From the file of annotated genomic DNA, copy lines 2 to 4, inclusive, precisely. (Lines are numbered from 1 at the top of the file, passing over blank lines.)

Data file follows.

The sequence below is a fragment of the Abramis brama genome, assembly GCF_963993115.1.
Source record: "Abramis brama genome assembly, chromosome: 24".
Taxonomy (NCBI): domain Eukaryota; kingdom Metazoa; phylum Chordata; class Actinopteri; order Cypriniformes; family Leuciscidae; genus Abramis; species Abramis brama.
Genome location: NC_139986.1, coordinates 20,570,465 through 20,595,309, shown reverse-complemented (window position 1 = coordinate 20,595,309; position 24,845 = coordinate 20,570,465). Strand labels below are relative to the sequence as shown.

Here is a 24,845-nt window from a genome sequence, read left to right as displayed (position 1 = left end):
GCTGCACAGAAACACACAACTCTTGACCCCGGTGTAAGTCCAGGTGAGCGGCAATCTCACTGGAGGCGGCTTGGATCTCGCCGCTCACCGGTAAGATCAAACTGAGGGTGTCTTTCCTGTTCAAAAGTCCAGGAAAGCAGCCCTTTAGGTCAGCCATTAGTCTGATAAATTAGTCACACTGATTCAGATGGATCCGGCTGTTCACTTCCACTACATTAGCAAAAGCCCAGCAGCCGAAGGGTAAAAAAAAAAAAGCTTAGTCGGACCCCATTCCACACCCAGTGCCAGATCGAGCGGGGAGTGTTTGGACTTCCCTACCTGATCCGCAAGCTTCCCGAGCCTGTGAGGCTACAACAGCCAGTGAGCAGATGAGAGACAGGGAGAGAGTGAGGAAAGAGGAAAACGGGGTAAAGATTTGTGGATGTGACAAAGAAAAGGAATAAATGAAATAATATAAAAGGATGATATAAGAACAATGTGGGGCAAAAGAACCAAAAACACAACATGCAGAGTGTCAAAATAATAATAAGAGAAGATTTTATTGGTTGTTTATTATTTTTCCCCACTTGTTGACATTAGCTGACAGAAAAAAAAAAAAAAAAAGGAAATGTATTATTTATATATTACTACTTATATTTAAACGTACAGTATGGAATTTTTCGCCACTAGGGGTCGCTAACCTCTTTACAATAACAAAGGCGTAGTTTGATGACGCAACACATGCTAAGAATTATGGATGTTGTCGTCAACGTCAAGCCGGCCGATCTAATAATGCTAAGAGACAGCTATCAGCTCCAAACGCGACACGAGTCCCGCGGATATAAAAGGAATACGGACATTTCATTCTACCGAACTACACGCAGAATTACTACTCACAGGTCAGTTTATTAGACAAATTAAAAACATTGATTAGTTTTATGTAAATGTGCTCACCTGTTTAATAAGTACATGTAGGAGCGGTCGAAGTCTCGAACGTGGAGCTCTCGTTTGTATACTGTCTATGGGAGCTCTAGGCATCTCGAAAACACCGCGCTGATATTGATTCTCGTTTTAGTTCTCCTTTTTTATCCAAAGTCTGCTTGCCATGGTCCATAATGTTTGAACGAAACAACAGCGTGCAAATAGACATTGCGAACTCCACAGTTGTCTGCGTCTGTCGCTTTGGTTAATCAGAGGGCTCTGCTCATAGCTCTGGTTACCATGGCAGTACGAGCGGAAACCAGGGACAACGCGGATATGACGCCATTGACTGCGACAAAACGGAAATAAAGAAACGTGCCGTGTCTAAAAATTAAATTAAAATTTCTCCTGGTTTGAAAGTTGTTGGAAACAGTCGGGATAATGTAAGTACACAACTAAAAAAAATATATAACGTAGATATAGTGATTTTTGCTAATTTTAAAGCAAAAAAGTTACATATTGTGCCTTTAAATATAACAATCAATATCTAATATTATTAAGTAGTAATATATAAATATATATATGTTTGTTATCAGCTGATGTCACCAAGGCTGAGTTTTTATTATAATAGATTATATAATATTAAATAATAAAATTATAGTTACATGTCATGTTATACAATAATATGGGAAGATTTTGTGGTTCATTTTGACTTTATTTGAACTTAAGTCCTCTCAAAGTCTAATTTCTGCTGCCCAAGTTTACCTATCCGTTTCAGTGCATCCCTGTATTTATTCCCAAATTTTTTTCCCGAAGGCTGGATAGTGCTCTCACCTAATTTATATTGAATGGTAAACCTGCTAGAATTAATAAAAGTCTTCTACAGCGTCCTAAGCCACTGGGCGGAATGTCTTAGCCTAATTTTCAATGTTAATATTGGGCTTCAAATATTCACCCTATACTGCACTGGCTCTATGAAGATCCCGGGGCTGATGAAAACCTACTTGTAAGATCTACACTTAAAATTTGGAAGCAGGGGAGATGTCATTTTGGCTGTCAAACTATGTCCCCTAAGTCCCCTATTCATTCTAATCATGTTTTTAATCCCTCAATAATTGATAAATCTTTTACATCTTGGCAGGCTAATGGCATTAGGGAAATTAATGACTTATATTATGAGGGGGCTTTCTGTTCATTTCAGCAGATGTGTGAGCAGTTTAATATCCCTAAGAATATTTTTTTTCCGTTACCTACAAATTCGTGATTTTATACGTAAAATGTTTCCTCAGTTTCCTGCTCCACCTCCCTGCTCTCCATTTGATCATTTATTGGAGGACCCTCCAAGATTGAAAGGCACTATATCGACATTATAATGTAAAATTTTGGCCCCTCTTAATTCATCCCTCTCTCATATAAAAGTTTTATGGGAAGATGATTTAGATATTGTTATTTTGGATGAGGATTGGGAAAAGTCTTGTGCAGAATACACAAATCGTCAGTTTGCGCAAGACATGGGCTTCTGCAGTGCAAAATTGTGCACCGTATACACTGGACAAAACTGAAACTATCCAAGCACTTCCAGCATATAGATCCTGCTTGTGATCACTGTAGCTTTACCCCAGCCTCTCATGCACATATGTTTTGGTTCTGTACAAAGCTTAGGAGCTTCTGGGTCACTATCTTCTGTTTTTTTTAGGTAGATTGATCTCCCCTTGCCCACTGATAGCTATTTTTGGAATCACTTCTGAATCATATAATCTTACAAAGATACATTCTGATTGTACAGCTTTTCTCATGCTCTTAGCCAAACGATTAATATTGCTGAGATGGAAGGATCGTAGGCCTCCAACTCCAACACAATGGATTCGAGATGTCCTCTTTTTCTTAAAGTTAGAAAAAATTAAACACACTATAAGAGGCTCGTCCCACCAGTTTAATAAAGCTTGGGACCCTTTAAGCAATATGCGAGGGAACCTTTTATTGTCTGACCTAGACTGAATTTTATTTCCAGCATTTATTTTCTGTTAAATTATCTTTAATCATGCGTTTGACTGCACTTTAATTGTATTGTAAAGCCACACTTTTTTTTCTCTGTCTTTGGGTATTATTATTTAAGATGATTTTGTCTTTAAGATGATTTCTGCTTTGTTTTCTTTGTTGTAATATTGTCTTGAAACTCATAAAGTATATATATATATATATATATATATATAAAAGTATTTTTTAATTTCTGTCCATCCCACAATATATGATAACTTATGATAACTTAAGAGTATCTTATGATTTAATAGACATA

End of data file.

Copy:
Source record: "Abramis brama genome assembly, chromosome: 24".
Taxonomy (NCBI): domain Eukaryota; kingdom Metazoa; phylum Chordata; class Actinopteri; order Cypriniformes; family Leuciscidae; genus Abramis; species Abramis brama.
Genome location: NC_139986.1, coordinates 20,570,465 through 20,595,309, shown reverse-complemented (window position 1 = coordinate 20,595,309; position 24,845 = coordinate 20,570,465). Strand labels below are relative to the sequence as shown.